As you prepare for your wedding day, the last thing on your mind is divorce. Instead, you have every reason to believe that your marriage will last forever.

Since there’s no way to predict the future, it never hurts to explore the possibility of creating a prenuptial agreement. You can use this to protect yourself and your assets in the event of a divorce.

But there’s something stand in your way: You still need to ask your soon-to-be spouse to sign a prenuptial agreement.

You don’t want to give off the impression that you’re already thinking about marital trouble, so it’s critical to tread lightly.

Here are three steps you can take to ask for a prenuptial agreement without causing trouble:

  • Discuss your fears: If you’re going to ask for a prenuptial agreement, you must do so with an open mind. Neglecting to share your fears and true feelings can come across as suspicious. No matter your reason for wanting a prenuptial agreement, share it with your partner. For example, you may have concerns about divorce because you’ve witnessed your parents or a sibling go through the process.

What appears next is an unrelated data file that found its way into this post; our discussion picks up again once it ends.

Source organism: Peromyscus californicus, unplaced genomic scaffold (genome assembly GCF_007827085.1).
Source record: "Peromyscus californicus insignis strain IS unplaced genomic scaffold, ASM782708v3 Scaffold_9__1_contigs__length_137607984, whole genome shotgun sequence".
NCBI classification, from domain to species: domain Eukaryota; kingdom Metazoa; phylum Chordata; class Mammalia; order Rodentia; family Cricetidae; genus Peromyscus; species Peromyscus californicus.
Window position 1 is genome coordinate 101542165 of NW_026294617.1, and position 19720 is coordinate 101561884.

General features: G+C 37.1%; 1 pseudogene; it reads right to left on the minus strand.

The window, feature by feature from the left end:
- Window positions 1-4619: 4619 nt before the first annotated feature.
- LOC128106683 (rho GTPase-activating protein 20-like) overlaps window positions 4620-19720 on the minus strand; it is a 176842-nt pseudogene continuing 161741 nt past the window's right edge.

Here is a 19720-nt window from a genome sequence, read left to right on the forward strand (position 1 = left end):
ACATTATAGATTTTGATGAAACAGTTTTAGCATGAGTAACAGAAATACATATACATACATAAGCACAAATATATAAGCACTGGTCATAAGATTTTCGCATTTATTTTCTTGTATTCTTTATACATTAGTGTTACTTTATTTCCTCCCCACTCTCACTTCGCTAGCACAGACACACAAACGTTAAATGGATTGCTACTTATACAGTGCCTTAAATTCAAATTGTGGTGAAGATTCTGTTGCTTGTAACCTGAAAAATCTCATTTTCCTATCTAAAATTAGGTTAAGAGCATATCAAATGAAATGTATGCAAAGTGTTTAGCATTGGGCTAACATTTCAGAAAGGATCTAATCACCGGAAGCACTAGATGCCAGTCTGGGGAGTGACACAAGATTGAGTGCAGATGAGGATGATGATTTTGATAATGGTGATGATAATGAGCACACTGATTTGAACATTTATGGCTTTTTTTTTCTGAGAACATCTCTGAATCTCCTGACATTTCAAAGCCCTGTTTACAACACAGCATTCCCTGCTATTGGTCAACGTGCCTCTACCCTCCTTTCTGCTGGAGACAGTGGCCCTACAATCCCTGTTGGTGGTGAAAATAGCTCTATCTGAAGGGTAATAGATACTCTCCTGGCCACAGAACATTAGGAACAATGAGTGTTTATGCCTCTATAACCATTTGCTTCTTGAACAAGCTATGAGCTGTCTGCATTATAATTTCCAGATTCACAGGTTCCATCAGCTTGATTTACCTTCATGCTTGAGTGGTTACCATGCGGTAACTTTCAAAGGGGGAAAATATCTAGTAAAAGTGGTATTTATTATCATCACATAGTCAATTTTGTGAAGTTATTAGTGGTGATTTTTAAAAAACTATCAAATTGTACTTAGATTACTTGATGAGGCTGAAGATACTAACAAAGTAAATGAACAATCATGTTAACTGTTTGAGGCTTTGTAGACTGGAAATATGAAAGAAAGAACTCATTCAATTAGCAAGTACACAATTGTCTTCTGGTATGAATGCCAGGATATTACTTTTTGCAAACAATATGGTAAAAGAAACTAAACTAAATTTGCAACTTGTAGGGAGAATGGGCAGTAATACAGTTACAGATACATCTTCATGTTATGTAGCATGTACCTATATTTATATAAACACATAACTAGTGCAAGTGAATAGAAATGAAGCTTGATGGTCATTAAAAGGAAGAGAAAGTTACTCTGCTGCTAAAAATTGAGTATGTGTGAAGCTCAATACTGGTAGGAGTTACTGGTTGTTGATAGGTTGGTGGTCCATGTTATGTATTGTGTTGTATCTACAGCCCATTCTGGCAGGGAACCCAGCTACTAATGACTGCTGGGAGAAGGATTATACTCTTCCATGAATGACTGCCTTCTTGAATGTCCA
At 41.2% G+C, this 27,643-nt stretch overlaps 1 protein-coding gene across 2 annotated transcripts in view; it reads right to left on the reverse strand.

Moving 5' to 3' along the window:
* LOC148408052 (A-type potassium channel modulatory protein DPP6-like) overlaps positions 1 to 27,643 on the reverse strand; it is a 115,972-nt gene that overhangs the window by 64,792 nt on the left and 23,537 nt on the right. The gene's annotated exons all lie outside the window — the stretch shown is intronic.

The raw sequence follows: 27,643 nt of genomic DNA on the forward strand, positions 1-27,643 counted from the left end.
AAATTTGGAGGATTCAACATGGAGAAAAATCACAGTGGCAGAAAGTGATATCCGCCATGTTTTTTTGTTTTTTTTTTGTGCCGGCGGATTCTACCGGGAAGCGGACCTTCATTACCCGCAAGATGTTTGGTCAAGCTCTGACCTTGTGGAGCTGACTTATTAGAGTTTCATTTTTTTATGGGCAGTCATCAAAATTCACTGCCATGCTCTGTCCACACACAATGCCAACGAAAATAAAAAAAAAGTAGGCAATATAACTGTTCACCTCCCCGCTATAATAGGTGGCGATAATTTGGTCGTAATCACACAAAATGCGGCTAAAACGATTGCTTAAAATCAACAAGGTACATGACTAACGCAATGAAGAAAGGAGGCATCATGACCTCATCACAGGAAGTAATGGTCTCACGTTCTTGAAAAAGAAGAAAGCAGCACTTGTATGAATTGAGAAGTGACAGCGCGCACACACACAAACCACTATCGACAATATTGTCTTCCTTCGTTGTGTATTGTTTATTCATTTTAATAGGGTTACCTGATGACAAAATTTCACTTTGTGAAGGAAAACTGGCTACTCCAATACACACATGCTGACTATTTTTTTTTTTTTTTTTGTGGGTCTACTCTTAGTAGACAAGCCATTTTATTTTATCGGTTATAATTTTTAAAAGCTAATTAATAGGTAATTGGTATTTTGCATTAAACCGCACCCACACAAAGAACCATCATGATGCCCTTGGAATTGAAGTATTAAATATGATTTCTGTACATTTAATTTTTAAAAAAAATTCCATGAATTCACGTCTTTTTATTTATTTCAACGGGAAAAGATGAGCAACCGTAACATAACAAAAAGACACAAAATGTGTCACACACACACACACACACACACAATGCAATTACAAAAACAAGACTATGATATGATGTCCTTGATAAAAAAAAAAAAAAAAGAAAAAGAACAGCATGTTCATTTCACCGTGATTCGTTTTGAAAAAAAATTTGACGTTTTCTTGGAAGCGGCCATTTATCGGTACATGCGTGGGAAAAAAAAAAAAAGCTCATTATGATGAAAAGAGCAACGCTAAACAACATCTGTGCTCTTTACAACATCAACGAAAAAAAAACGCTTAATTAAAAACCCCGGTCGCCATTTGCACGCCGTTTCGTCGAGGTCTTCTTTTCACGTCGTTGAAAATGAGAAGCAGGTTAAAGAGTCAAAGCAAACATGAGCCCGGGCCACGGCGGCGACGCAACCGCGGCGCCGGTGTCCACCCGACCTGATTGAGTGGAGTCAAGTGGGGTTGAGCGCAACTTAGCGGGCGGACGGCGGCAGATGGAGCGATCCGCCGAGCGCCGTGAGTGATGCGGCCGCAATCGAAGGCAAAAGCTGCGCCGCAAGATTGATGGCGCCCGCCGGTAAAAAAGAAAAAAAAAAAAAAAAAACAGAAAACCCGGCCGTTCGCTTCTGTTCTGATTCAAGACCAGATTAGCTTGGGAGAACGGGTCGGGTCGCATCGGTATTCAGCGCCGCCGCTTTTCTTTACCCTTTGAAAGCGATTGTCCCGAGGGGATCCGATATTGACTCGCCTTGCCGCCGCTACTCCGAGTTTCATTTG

• Have an open conversation: The biggest mistake you can make is issuing demands. Telling your partner that they have to sign a prenuptial agreement is a huge mistake, as it will push them away from you. Furthermore, if you force your partner into signing, the agreement may not hold up in the court of law.
  • Take your time: The sooner you discuss the idea of creating a prenuptial agreement, the more time you’ll have before your wedding day arrives. This allows you to take your time as you work through the many details. It also gives you the opportunity to step back should the conversation become too much for one or both of you to handle.

Once you’re on the same page, you can work through the finer details of your prenuptial agreement. Take your time, ask and answer questions, and only sign on the dotted line when both of you are 100 percent comfortable with the terms and conditions.

Read our blog and browse our website for more information on the divorce process, prenuptial agreements and related subject matter in Colorado.